• Glucose-dependent Insulin-releasing Peptide

  • 42 aa peptide; t ½ 7-8 min

  • Made in intestinal K cells

  • Released by carbs and fat

  • GIP-RA GIP7-30 reduces postprandial insulin in rats (pro-diabetic)

  • GIP-R gene deletion leads to glucose intolerance and impaired insulin secretion in mice

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GLP-1 as an incretin

  • Glucagon-Like Peptide-1

  • 30 aa peptide; t ½ 1-2 min

  • Made in intestinal L cells by action of proconvertase 1 and 3 on proglucagon

  • Released by carbohydrates

  • GLP1-RA exendin 9-39 amide reduces postprandial insulin secretion in humans (pro-diabetic)

  • GLP-1 gene deletion leads to glucose intolerance and impaired insulin secretion in mice



PC, proconvertase

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Physiology of the incretin, GLP-1

  • Rapid release from ileal L cells within 15 minutes of eating (neural / ? GRP)

  • Releases insulin if BG is >70- 90 mg/dL via GLP-1R, adenylate cyclase, cAMP, PKA

    • Therefore little risk of hypoglycemia with GLP-1 Rx

  • Increases insulin gene transcription, leads to β cell proliferation, and  β cell apoptosis

  • Rapid metabolism in blood by dipeptidyl peptidase IV (DPPIV), or CD26 to inactive fragment GLP-13-30

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Plasma insulin(pM)

Plasma glucose(mM)

Glu + GLP-1

IV glucose

( or saline)


( or saline)


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Oral glucose (9 normals)

Oral glucose

Plasma GLP-1

Plasma glucose






or saline

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 insulin (incretin)

? insulinomimetic

 islet/ cell mass

 glucagon secretion and hepatic gluconeo-genesis

 gastric emptying


 insulin (incretin)


 islet/ cell mass

 glucagon secretion but  gluconeogenetic response to glucagon

 gastric emptying

Effects of GLP-1 and GIP on Glucose Metabolism

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GLP-1  glucagon sec’n

Indirect, via  insulin and somatostatin

Direct, via GLP-1R on α cell

High I/G ratio ’s hepatic glucose production

Possible role in type 2 DM

 serum glucagon in type 2

 glucose suppression of glucagon release in type 2 DM


GLP-1 infusion results in early satiety

GLP-1Rs exist in the hypothalamus (satiety center)

GLP-1 slows gastric emptying (ileal “brake”) which can contribute to satiety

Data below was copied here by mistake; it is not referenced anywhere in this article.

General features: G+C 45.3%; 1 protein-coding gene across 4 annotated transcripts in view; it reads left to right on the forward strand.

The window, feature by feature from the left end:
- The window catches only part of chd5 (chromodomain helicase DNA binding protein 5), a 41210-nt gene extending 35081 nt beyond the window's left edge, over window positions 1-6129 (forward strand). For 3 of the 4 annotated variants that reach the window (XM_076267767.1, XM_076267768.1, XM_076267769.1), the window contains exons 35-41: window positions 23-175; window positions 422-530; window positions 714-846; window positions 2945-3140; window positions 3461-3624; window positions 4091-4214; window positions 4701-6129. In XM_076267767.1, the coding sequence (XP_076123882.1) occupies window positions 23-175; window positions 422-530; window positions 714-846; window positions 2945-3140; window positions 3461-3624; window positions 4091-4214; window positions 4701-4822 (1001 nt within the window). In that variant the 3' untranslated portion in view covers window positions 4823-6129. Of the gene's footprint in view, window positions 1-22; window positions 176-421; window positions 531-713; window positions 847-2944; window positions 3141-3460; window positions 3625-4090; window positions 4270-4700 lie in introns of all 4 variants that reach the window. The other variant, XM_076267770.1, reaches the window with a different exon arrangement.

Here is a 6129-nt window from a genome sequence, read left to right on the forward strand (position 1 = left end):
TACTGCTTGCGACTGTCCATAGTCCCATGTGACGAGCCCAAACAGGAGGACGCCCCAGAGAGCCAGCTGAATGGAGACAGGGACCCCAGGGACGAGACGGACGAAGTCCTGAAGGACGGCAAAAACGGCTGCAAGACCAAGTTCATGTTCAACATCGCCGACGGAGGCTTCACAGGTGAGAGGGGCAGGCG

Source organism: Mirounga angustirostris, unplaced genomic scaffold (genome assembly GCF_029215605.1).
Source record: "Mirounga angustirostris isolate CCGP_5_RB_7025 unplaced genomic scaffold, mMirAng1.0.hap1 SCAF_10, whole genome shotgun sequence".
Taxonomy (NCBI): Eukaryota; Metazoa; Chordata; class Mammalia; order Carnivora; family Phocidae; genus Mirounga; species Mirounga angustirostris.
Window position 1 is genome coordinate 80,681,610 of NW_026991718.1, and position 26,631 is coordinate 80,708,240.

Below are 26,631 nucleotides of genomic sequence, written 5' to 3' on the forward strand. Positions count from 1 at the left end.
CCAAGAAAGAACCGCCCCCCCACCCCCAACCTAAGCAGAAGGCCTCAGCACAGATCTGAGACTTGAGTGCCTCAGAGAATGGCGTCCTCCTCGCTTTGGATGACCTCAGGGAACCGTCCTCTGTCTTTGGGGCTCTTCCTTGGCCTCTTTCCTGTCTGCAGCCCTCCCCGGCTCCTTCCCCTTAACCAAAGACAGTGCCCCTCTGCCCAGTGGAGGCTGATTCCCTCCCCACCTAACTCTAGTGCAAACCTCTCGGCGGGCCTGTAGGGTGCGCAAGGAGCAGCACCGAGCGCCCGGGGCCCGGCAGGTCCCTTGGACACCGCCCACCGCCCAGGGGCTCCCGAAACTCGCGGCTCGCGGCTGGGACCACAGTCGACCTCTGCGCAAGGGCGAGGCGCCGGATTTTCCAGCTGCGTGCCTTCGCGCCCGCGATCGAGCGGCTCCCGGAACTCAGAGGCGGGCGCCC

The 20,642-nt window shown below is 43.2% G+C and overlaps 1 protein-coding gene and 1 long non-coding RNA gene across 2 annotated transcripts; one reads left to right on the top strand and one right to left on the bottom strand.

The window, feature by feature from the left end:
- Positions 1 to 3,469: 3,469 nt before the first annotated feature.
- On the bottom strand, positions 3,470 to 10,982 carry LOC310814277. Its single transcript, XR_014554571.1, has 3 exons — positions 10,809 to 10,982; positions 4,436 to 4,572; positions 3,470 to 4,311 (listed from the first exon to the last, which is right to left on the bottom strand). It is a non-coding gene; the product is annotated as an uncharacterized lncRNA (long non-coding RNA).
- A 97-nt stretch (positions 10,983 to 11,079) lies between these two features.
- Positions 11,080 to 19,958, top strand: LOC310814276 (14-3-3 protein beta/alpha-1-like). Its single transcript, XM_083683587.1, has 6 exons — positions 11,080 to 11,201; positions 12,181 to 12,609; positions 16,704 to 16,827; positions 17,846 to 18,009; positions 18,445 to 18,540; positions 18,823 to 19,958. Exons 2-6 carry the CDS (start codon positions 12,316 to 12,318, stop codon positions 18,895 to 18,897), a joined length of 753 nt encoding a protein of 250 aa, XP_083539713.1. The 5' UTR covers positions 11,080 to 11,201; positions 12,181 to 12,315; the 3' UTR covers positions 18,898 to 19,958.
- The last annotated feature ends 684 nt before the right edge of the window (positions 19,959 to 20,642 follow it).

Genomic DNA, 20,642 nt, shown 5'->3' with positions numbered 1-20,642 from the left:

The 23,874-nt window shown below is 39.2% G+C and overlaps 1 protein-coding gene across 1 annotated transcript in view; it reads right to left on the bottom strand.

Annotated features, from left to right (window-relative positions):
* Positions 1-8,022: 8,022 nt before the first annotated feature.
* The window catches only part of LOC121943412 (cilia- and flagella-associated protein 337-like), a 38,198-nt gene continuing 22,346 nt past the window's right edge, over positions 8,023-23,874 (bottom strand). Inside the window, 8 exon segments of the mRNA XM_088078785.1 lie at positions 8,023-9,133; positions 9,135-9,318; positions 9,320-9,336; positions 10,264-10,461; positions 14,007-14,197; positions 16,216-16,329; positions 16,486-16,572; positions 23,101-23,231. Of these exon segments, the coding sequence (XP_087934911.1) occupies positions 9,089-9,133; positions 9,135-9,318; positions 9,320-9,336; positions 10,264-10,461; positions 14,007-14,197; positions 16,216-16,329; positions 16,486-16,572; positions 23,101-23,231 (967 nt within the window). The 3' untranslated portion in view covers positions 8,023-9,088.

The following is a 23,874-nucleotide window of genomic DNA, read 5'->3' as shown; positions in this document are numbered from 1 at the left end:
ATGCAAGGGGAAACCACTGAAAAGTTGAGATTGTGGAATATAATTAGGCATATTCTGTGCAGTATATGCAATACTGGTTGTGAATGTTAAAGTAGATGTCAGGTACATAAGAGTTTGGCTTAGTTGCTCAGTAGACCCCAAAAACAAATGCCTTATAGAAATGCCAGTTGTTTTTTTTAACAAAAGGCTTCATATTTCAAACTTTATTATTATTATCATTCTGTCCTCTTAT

GLP-1, Glucagon, and Satiety

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Oral Carbs







 cell

Insulin release  Glucose clearance (low excursions)

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Oral Carbs



 cell

*  GLP-1 not

seen in IGT; thus,

prob. is due to DM

 Insulin release  Glucose intolerance (high excursions)

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Antidiabetogenic role of GLP-1

  • Glucose analog 1,5-anhydro-D-fructose enhances endogenous GLP-1 release (no trials in humans as yet; animal studies promising)

  • Continuous subcutaneous infusion of GLP-1 for 6 weeks  FPG 80 mg% and hemoglobin A1Cby 1.3% in type 2 DM

  • GLP-1 receptor agonist peptides that are resistant to DPPIV:

    • NN2211 (lyraglutide), sq once/day  FPG from 146 to 124 mg/dL

    • Exendin-4 (from venom of Gila monster, with 50% homology to GLP-1) subcut. bid  A1C from 9.1 to 8.3% after 1 month

  • Inhibition of DPPIV by oral NVP DPP728:

    •  FPG and PP-BG by around 1 mmol/L (18 mg/dL) in mild type 2 DM on no oral agents after 4 weeks, with  in A1C from 7.4% to 6.9% and minimal side effects so far

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  • Glucose intolerance better predicts macrovascular disease outcomes than does fasting glucose

  • Glucose tolerance can be improved with -glucosidase inhibition, with reduced macrovascular complications and primary prevention of hypertension

  • Glucose intolerance may in part be due to reduced incretin release and/or action (GLP-1, GIP, others)

  • GLP-1 agonists or inhibitors of GLP-1 degradation may benefit patients with type 2 (or type 1) DM

  • Other incretins such as GIP may also be of benefit